The Essentials of Cash Flow Management: Idaho Falls Property Management Advice - Article Banner

Earning positive cash flow is a goal for most real estate investors. As a rental property owner, you’re in the strange position of counting on tenants to keep your cash flow consistent. You can’t earn any money without a tenant in place. Late payments will impact cash flow. Large maintenance expenses will also decrease what you earn month by month. 

Managing your cash flow is an important part of your investment plan. Here’s how you can have a better, and more profitable, investment experience when you own Idaho Falls rental properties

 Identify and Manage Cash Flow for Idaho Falls Investments

Cash flow is easily calculated. It’s simply the difference between your rental property income and your rental property expenses. Those expenses need to include your mortgage, if you have one. Negative cash flow occurs when the expenses and financing costs are more than the rent you’re bringing in. Everyone prefers positive cash flow of course, but sometimes you’ll have a vacant month or a longer turnover period than you expected. This can lead to negative cash flow. 

Here’s what you’ll need to put a cash flow management system in place. 

Pay Attention to Your Accounting Statements

You should be keeping careful track of your income and expenses, generating accounting statements and financial reports that show you exactly where you stand with each property you own. This allows you to forecast your cash flow and anticipate what you’ll earn monthly, quarterly, annually, and even over the life of your investment. 

You need good data to effectively analyze and forecast. If you’re not working with an Idaho Falls property management company, make sure you have the software and the tools that can help you.

Keep Your Idaho Falls Rental Expenses Down

Keeping costs to a minimum will help you manage your cash flow better. The two largest variable expenses are going to be vacancy and maintenance. 

It’s rare that a property is 100 percent occupied. Budget for the few weeks or even the month or two every year that you are turning over your property or looking for a new tenant. Don’t forget that maintenance emergencies are more expensive than preventative maintenance and more difficult to budget for.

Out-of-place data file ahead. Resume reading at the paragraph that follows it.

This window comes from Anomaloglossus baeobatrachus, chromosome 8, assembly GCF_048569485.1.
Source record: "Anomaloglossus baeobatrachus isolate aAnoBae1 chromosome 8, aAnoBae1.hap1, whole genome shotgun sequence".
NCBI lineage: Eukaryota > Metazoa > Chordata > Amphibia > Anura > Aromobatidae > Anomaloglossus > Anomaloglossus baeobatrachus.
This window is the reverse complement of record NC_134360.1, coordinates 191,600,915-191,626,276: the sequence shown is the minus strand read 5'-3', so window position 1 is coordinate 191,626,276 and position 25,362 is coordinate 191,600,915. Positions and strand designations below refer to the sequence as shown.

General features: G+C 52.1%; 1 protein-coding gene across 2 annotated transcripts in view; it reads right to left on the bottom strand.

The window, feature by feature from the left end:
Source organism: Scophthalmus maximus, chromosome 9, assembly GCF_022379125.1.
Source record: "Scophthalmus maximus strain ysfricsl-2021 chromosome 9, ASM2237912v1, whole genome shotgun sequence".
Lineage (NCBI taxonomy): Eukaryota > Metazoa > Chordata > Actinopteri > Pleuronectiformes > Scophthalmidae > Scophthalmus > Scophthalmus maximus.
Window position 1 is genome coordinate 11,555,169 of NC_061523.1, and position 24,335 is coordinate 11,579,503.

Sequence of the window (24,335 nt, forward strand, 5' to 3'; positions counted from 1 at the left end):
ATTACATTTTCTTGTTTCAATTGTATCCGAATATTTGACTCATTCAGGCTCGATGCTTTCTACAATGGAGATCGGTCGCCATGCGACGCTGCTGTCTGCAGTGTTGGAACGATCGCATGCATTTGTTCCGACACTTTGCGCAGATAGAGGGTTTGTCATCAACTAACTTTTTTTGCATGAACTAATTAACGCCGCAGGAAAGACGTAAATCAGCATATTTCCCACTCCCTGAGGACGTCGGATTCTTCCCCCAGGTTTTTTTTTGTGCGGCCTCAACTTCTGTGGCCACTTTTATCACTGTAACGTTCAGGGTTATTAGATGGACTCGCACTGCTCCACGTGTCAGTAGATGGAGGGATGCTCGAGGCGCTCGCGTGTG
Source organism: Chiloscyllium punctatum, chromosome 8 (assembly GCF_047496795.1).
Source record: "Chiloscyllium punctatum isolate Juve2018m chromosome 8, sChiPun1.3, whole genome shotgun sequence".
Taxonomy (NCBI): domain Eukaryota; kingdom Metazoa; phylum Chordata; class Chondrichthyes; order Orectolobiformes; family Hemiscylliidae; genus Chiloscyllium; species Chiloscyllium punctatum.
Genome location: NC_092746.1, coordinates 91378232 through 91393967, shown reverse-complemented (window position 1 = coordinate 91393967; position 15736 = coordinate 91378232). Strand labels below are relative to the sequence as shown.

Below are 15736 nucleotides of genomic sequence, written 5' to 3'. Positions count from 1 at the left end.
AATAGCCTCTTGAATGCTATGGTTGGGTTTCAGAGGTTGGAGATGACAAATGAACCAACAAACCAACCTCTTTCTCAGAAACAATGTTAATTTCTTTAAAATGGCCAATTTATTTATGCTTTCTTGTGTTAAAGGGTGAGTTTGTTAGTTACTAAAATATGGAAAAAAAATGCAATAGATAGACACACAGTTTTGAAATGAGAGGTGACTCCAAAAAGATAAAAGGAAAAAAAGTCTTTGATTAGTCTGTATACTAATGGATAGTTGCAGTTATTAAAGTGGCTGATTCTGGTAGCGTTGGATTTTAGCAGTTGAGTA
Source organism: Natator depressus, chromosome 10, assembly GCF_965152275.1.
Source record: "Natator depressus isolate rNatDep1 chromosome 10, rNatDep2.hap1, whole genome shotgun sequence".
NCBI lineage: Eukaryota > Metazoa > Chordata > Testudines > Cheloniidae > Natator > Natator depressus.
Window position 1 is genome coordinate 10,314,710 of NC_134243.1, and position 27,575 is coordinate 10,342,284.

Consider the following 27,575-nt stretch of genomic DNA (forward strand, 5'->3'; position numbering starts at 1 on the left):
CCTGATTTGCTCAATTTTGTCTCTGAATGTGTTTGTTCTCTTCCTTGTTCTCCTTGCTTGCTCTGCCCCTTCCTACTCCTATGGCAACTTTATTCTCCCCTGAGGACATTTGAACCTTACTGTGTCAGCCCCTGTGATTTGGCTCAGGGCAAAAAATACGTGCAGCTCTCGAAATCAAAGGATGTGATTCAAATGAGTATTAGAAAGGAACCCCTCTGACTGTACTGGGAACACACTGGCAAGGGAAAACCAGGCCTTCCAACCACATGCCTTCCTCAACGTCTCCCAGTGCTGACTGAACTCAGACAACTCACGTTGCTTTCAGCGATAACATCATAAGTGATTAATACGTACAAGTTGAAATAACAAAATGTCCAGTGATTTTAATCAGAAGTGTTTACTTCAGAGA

Good tenant retention plans and routine maintenance responses can help you minimize these costs and keep your cash flow strong. 

Enforce Consistent Rent Collection Policies 

Your lease agreement needs to include a detailed rent collection policy. 

Make sure your tenants know how much is due, when it’s due, and how you expect the rent to be paid. Include late fees and enforce those late fees when rent doesn’t come in on time. In some cases, you’ll need to negotiate late payments with tenants. 

You may agree to a payment arrangement or accept a partial payment to avoid escalating a potential conflict or eviction. But, always be prepared to collect those late fees, serve the proper notices, and take the next steps if tenants are slow to pay. Evictions will always hurt your cash flow and you want to mitigate the risk as much as possible. 

Keep a Reserve for Idaho Falls Rental Expenses

Reserve AccountSet up a reserve account specifically for use as a cash reserve for when cash flow is down. Drawing on this will help you continue to operate efficiently without the threat of late payments and vacancies severely damaging your business. It can also help when unexpected repairs and replacements are needed. 

You need good information and consistent systems to effectively manage your cash flow. If you’d like some professional help from an Idaho Falls property management expert, we’re ready to help. Contact us at Jacob Grant Property Management.